For you, too, no less than this deaf man and hard of speech, no less than the baby back in Brandenburg in 1580, were born deaf and hard of speech. Deaf to God’s Holy Word. Deaf to God’s promises in Christ. Deaf to God’s continuous self-disclosure as the God who gives Himself to you. Deaf to God’s kind and fatherly heart, who not only gives you your body and soul, eyes, ears, and all your members, your reason and all your sense, but still takes care of them! Instead your only consciousness was that you were all alone. Helpless. The plaything of an inscrutable God. And if you didn’t scream for mother’s milk, you were dead; because there was no kind, merciful, fatherly God to see to it that you got fed.

And for that very reason—for the reason of the deafness—also hard of speech. Let’s go back to the baby’s scream. It’s not just a biological reflex.

Or rather, today it is a biological reflex. The only reflex that creatures cut off from God by sin can give. It’s all the mouth can utter in the face of its deafness to God. Because it’s unable to know the God and Father of us all, it’s unable to confess the God and Father of us all and His goodness and mercy trusting in Him for daily bread.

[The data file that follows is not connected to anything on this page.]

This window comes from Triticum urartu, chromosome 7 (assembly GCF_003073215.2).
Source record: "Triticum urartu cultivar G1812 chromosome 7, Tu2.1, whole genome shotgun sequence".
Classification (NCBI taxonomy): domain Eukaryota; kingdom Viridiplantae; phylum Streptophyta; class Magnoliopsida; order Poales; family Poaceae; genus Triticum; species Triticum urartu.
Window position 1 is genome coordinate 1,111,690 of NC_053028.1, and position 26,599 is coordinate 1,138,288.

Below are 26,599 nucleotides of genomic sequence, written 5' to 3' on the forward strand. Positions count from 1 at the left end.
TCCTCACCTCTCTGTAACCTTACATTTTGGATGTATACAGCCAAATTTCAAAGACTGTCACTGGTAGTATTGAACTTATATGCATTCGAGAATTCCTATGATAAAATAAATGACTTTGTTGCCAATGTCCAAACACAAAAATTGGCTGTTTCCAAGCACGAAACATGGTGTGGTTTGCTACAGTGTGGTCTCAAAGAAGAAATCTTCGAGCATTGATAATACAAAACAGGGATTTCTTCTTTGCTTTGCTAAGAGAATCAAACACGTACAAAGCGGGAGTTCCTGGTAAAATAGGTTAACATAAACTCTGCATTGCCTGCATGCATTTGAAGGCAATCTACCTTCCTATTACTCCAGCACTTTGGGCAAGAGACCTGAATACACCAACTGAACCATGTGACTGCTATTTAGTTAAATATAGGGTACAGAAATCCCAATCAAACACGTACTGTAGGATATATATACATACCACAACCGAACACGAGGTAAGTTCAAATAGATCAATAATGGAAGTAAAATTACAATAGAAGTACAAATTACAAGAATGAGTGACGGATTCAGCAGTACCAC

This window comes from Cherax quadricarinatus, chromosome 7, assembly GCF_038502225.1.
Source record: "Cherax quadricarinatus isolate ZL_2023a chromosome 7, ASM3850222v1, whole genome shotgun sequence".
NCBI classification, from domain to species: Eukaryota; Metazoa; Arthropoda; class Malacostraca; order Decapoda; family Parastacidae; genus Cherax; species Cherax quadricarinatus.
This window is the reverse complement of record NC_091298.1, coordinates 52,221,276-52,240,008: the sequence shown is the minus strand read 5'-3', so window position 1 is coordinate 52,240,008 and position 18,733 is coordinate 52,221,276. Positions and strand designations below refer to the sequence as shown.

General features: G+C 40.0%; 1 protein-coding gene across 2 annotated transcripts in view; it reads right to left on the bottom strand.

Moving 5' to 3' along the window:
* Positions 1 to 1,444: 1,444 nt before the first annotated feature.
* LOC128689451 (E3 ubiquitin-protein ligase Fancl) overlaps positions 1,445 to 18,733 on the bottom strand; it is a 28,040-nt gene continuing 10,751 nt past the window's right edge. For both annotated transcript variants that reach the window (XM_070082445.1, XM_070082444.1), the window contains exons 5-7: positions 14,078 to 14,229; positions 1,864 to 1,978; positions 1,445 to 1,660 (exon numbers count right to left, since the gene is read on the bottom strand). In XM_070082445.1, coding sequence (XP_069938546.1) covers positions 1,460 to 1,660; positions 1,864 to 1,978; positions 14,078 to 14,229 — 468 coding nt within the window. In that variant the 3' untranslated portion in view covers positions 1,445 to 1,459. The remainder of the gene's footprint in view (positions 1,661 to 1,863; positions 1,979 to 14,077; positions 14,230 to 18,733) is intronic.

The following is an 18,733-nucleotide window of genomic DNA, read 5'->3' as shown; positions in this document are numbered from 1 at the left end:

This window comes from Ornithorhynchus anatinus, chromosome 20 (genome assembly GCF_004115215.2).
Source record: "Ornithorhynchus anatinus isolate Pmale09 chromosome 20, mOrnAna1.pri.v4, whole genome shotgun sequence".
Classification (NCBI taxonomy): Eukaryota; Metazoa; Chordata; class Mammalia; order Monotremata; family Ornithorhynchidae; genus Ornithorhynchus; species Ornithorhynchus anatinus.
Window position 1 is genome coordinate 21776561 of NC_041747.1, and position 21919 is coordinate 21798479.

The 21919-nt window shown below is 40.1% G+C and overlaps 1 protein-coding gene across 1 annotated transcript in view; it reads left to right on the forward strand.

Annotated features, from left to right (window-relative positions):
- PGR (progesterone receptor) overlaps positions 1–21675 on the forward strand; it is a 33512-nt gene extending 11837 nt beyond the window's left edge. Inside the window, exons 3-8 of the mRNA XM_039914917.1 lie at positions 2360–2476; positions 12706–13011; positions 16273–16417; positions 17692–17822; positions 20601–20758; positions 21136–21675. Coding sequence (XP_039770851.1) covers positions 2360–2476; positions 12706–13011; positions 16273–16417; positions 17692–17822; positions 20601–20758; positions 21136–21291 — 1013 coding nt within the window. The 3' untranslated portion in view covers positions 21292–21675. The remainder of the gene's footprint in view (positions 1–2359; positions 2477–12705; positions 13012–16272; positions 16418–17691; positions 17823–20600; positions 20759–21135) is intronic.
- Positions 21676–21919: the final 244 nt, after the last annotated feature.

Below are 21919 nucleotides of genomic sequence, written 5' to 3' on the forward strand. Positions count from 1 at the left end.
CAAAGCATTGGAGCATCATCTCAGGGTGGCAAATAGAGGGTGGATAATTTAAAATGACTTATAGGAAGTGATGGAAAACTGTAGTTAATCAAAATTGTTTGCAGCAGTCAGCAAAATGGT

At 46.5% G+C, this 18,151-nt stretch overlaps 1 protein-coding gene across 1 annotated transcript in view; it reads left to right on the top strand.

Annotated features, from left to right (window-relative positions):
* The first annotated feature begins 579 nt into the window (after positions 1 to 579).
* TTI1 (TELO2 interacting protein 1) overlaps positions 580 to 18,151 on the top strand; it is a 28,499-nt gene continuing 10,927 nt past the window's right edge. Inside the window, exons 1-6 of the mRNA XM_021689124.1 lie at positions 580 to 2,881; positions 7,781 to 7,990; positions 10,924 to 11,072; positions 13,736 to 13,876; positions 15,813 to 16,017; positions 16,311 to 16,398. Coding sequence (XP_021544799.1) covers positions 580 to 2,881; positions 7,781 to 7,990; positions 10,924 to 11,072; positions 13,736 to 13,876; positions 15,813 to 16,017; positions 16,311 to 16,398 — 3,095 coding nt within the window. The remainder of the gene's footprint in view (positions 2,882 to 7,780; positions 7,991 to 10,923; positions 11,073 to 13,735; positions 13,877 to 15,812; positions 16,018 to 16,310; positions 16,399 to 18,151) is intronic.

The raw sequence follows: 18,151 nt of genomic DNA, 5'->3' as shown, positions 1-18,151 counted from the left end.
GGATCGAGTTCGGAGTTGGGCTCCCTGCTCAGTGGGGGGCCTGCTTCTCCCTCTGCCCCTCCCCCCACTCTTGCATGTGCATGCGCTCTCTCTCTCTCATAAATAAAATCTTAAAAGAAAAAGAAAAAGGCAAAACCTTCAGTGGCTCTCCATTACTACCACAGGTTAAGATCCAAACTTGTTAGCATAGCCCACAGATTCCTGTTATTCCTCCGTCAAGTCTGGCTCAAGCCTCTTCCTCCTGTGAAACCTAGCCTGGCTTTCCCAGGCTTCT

Because it doesn’t know Jesus Christ, God’s own Son, it’s unable to confess that Jesus Christ, God’s own Son, begotten of the Father from all eternity, and also true man, born of the Virgin Mary is your Lord. Your Lord by redeeming you from sin, death, and the devil’s power. And not cheaply. With money. But with His holy precious blood and His innocent suffering and death.

And because it knows nothing of the Holy Spirit who works through Word and Sacrament it’s unable to confess that you cannot by your own reason or strength believe in Jesus Christ your Lord or come to Him, but the Holy Spirit has called you by the Gospel and enlightened with His gifts.

In short, it’s unable to confess that God is the dear Creator and you the dearly loved creature; that He is the Redeemer and you the redeemed; that He is the Sanctifier, the Holy-Maker, and you the sinner.


Perhaps you still find yourself in that same situation. Despairing of the Lord’s mercy to you. Diffident of His providential care for every need of body and soul. Wondering why things have had to go for you as they have. Depressed over your life. And more depressed when you think about how it will end. Finding yourself unable to embrace God’s promises in Christ. Or just the opposite. Quite convinced that you must master your own destiny. And can. That if you’re a good enough person, God will look kindly on you. In short, that with control like that over God, in the end there’s no God but yourself.

All of which can’t but lead to a tongue that is “hard of speech,” to a tongue twisted around its own lies. Suffering like this unnamed man with delusions and disillusionment. And without hope. Without hope to change how we are. Without hope to teach ourselves different words. Without hope of ever speaking the excellencies of God. In short, without God Himself.